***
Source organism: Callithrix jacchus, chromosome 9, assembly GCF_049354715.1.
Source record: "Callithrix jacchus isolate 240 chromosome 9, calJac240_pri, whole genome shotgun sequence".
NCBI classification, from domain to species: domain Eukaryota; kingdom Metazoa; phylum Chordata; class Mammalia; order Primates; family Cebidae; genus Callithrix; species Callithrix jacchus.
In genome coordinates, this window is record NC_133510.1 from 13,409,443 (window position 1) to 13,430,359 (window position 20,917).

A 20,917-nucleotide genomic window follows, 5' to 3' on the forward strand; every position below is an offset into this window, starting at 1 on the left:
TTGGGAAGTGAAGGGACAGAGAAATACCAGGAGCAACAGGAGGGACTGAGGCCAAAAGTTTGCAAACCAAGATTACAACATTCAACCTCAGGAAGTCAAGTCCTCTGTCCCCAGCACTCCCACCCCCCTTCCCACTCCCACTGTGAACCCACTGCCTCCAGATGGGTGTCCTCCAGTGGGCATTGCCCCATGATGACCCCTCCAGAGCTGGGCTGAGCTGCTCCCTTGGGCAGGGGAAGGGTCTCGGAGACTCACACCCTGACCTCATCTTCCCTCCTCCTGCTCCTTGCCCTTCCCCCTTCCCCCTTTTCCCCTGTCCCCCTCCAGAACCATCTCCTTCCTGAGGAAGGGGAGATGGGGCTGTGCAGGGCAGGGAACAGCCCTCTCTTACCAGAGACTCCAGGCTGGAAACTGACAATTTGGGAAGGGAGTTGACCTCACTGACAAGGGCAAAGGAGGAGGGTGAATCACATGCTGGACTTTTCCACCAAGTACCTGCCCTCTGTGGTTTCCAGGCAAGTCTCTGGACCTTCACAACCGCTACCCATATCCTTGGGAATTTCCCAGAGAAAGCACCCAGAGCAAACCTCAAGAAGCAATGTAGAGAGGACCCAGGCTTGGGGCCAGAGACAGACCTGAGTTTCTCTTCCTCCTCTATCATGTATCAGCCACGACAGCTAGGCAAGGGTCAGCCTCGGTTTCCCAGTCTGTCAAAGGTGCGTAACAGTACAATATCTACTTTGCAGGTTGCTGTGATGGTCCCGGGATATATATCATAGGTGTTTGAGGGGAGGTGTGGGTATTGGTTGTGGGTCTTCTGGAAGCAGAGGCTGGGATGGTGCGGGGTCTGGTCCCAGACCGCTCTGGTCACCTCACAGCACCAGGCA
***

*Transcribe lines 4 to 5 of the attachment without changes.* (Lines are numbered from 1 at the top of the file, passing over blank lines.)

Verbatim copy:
In genome coordinates, this window is record NC_133510.1 from 13,409,443 (window position 1) to 13,430,359 (window position 20,917).

A 20,917-nucleotide genomic window follows, 5' to 3' on the forward strand; every position below is an offset into this window, starting at 1 on the left: